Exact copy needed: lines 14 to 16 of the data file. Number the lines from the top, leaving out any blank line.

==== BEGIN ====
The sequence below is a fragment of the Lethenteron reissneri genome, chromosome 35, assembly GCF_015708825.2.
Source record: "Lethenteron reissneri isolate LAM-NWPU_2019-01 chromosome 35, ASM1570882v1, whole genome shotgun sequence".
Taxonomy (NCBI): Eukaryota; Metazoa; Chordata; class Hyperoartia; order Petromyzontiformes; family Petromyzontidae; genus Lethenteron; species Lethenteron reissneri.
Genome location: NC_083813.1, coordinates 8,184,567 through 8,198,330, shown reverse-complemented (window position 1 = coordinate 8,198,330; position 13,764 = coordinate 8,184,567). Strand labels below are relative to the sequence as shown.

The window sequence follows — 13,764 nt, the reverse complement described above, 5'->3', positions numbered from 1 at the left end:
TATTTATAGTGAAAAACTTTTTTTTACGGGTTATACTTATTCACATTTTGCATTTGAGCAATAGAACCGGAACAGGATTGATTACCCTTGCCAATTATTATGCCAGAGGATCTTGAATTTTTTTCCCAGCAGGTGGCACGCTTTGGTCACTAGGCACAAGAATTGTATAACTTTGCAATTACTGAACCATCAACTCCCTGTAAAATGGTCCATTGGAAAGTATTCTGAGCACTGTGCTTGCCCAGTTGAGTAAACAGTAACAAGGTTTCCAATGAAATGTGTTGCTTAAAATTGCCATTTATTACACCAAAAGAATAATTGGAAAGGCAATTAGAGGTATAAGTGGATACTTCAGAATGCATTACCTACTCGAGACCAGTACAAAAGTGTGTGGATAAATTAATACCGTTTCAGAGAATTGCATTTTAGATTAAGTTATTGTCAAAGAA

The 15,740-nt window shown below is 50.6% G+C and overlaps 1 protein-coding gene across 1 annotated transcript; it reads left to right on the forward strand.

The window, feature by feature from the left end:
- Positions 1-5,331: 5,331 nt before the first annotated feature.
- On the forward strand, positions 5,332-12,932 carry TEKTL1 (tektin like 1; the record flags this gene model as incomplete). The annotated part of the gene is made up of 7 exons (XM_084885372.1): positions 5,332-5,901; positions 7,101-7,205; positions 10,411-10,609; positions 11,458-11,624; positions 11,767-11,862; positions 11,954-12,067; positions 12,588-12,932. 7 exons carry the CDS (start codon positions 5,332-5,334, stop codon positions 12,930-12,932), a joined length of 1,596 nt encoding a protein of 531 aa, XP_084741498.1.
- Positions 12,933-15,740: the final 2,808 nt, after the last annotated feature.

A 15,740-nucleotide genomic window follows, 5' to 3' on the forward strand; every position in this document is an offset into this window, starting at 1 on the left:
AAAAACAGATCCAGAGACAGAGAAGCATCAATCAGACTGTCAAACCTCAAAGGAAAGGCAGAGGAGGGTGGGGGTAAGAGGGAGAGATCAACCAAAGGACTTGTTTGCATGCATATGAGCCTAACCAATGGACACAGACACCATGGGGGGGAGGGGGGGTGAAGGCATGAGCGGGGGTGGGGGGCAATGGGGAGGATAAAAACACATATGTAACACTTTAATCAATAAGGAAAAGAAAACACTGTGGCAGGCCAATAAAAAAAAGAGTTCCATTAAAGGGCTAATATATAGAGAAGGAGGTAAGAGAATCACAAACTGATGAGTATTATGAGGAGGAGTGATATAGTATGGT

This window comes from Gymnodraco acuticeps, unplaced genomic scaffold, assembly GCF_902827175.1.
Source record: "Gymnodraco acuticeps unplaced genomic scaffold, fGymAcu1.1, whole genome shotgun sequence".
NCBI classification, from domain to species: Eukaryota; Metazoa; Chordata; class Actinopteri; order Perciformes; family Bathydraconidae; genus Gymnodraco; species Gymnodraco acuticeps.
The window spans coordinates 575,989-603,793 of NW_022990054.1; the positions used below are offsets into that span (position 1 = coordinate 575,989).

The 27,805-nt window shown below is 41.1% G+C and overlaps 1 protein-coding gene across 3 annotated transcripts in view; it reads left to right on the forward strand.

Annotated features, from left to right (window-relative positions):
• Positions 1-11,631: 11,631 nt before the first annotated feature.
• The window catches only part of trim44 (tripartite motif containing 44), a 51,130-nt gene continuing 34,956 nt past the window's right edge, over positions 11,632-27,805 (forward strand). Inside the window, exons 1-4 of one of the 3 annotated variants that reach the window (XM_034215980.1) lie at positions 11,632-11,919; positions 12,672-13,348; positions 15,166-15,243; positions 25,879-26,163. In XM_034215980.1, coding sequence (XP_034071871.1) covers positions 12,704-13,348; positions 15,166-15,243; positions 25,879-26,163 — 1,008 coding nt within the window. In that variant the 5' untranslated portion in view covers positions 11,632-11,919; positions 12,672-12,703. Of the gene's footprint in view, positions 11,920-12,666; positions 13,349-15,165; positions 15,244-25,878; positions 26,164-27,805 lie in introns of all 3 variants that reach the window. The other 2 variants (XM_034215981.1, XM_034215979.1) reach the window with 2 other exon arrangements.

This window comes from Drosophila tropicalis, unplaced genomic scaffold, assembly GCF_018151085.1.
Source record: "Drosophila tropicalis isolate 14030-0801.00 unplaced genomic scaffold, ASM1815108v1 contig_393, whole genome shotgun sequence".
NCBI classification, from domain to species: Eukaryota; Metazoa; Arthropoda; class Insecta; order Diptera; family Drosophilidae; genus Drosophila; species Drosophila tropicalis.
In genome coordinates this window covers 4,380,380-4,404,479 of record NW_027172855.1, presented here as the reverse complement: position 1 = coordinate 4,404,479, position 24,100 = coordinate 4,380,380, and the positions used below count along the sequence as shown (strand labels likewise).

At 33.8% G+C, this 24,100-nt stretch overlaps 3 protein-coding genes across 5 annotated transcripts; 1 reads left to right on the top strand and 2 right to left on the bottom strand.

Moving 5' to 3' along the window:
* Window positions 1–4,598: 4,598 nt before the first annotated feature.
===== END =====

This window comes from Gymnodraco acuticeps, unplaced genomic scaffold, assembly GCF_902827175.1.
Source record: "Gymnodraco acuticeps unplaced genomic scaffold, fGymAcu1.1, whole genome shotgun sequence".
NCBI classification, from domain to species: Eukaryota; Metazoa; Chordata; class Actinopteri; order Perciformes; family Bathydraconidae; genus Gymnodraco; species Gymnodraco acuticeps.